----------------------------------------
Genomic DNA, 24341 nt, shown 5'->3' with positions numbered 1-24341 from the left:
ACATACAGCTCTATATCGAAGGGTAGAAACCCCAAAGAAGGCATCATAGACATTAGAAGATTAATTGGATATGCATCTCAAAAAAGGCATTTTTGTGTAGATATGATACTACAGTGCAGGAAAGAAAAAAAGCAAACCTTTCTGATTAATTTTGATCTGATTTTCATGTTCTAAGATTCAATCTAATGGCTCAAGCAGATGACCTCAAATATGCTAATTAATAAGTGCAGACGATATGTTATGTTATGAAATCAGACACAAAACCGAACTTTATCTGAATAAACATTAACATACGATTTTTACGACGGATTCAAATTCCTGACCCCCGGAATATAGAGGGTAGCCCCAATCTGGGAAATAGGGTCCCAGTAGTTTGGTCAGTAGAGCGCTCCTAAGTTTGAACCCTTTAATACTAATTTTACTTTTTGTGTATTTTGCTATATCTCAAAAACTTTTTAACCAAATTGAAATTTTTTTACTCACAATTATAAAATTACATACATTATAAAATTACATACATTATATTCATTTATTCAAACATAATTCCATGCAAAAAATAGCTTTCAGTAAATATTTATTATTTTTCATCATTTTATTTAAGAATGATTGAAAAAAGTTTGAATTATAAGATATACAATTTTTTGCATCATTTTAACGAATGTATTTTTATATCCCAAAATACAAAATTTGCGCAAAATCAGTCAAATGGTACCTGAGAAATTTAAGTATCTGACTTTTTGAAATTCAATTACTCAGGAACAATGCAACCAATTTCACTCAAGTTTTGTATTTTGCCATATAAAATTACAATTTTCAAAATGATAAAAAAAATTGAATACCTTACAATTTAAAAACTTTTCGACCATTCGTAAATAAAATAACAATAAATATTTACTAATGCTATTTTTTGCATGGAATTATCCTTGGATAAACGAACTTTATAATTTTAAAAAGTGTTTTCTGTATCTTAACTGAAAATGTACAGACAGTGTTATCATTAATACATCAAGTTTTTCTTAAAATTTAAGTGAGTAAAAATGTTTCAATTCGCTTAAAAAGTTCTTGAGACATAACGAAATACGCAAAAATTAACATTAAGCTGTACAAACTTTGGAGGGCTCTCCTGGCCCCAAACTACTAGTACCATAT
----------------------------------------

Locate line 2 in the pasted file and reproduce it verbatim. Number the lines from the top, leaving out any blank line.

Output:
ACATACAGCTCTATATCGAAGGGTAGAAACCCCAAAGAAGGCATCATAGACATTAGAAGATTAATTGGATATGCATCTCAAAAAAGGCATTTTTGTGTAGATATGATACTACAGTGCAGGAAAGAAAAAAAGCAAACCTTTCTGATTAATTTTGATCTGATTTTCATGTTCTAAGATTCAATCTAATGGCTCAAGCAGATGACCTCAAATATGCTAATTAATAAGTGCAGACGATATGTTATGTTATGAAATCAGACACAAAACCGAACTTTATCTGAATAAACATTAACATACGATTTTTACGACGGATTCAAATTCCTGACCCCCGGAATATAGAGGGTAGCCCCAATCTGGGAAATAGGGTCCCAGTAGTTTGGTCAGTAGAGCGCTCCTAAGTTTGAACCCTTTAATACTAATTTTACTTTTTGTGTATTTTGCTATATCTCAAAAACTTTTTAACCAAATTGAAATTTTTTTACTCACAATTATAAAATTACATACATTATAAAATTACATACATTATATTCATTTATTCAAACATAATTCCATGCAAAAAATAGCTTTCAGTAAATATTTATTATTTTTCATCATTTTATTTAAGAATGATTGAAAAAAGTTTGAATTATAAGATATACAATTTTTTGCATCATTTTAACGAATGTATTTTTATATCCCAAAATACAAAATTTGCGCAAAATCAGTCAAATGGTACCTGAGAAATTTAAGTATCTGACTTTTTGAAATTCAATTACTCAGGAACAATGCAACCAATTTCACTCAAGTTTTGTATTTTGCCATATAAAATTACAATTTTCAAAATGATAAAAAAAATTGAATACCTTACAATTTAAAAACTTTTCGACCATTCGTAAATAAAATAACAATAAATATTTACTAATGCTATTTTTTGCATGGAATTATCCTTGGATAAACGAACTTTATAATTTTAAAAAGTGTTTTCTGTATCTTAACTGAAAATGTACAGACAGTGTTATCATTAATACATCAAGTTTTTCTTAAAATTTAAGTGAGTAAAAATGTTTCAATTCGCTTAAAAAGTTCTTGAGACATAACGAAATACGCAAAAATTAACATTAAGCTGTACAAACTTTGGAGGGCTCTCCTGGCCCCAAACTACTAGTACCATAT